Most people find themselves categorized into describers and doers. Describers are skilled in articulating ideas and strategies, while doers excel in translating those ideas into tangible actions.
But, to achieve your goals, you need to adopt both roles. Describers and doers have contrasting traits so adopting both roles really means you will oscillate between them.
In this blog post, we will review the traits of describers and doers and finally discuss how you can become both.
The Dynamics of Describers and Doers
Describing and doing are two sides of the same coin, each with its own merits and contributions to goal attainment.
Describers are effective communicators who engage in discussions, brainstorming sessions, and strategic planning.
They lay the groundwork by elucidating the vision, setting objectives, and mapping out the path ahead.
Describers possess the ability to inspire and motivate, drawing others into the narrative of the goal.
On the other hand, doers are action-oriented individuals who thrive on execution.
They bring the plans to life, converting ideas into results through diligence, resourcefulness, and determination.
Doers embody the tenacity required to overcome obstacles and persevere in the face of challenges.
Recognizing the strengths of describers and doers is essential in harnessing their potential.
Describers’ proficiency in communication ensures that the goal’s nuances are understood by all stakeholders.
Their skill in articulating objectives helps maintain a cohesive direction, preventing misunderstandings and conflicts.
Moreover, describers provide the necessary context that fuels motivation and enthusiasm among doers.
On the other hand, doers infuse projects with momentum through their unwavering dedication to action.
Their hands-on approach ensures that plans do not remain mere ideas but are transformed into concrete achievements.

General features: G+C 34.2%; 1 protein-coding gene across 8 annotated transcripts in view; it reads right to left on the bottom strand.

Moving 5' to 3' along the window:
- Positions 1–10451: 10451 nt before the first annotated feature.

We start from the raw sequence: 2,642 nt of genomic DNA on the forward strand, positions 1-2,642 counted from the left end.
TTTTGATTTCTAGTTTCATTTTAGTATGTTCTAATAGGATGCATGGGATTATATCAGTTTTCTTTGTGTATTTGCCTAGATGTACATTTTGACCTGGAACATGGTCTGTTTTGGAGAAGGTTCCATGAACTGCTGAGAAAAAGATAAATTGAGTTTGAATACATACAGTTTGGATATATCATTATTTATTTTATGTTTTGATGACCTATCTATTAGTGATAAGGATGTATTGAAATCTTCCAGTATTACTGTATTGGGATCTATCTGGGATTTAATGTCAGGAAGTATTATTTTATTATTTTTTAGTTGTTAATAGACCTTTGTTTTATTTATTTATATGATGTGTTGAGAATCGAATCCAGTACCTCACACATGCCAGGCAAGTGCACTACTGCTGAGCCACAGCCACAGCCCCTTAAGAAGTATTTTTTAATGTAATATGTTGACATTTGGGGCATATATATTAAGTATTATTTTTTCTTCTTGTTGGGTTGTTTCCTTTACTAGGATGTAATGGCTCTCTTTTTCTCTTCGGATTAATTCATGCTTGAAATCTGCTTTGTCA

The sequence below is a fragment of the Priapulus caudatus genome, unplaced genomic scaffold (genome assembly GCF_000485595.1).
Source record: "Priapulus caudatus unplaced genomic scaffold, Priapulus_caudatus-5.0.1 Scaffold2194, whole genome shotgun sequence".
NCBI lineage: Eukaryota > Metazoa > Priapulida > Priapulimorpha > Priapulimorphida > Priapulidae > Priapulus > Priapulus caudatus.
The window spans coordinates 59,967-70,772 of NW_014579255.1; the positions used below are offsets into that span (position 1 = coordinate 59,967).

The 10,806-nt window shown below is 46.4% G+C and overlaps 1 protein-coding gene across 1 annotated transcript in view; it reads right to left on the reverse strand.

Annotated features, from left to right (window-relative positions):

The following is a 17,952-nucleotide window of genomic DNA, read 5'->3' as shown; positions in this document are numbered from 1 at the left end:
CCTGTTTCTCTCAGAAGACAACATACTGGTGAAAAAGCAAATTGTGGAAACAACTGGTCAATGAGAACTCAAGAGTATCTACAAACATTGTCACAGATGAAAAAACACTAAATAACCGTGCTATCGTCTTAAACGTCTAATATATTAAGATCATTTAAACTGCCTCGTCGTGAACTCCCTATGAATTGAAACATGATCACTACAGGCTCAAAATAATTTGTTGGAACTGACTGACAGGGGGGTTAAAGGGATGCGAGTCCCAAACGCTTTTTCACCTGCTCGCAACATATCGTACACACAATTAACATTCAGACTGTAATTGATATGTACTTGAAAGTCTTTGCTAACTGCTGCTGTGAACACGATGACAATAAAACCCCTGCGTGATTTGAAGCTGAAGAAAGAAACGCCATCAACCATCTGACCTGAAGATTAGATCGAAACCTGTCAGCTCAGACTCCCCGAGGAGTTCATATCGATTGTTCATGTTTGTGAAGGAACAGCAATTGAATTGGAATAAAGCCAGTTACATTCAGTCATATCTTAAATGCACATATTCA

Striking a Balance between being a Describer and a Doer
While describers and doers might appear as polar opposites, successful goal achievement often hinges on the synergy between these roles.
A harmonious collaboration between the two can amplify the likelihood of realizing objectives.
Describers set the tone and direction, outlining the purpose and significance of the goal.
Their ability to communicate the ‘why’ and ‘what’ behind the goal fosters a shared sense of purpose among team members or stakeholders.
Doers then translate this purpose into actionable steps, focusing on the ‘how’ and ‘when’ of execution.
The partnership between describers and doers bridges the gap between vision and reality, channelling creativity into productive endeavours.
In goal achievement, you often have to write out your goal.
Describe the outcome of the goal. What exactly do you want? What experience will it give you? What will you feel when you achieve the goal?
Do not leave it there. As a describer, you would want to say why the goal is important to you. Use the 5 Why’s Framework to do this.
If the goal is to be embraced by a team of people, get their input into why the goal will be important to them.
After describing the why, describe what the journey will look like for you. What key milestones would you like to reach?
Once you have completed this description, then you get into bridging the gap between vision and reality.
Describe the projects and tasks that will get you to the first milestone.
Then execute, and track your progress and results.
Review the results of the execution of each task or step and feed the review into the next step.
The key is first to just do it.
When you accomplish more tasks, steps and projects, you will gain confidence in yourself as a doer.
This confidence propels you to setting and going after bigger, more audacious goals.
In the realm of goal achievement, the dynamic interplay between being a describer and a doer represents a symbiotic relationship that propels goals toward success.
The ability to communicate a vision and subsequently translate it into actionable steps followed by consistent execution is a powerful combination that drives progress to the outcome you desire.
Just enjoy the journey, from describing your goal to describing the steps and executing the steps.
Celebrate small wins, reflect on what went well and what did not, and create a feedback loop to improve your vision and execution.
Photo by Anna Tarazevich: https://www.pexels.com/photo/two-faces-in-close-up-photography-5775902/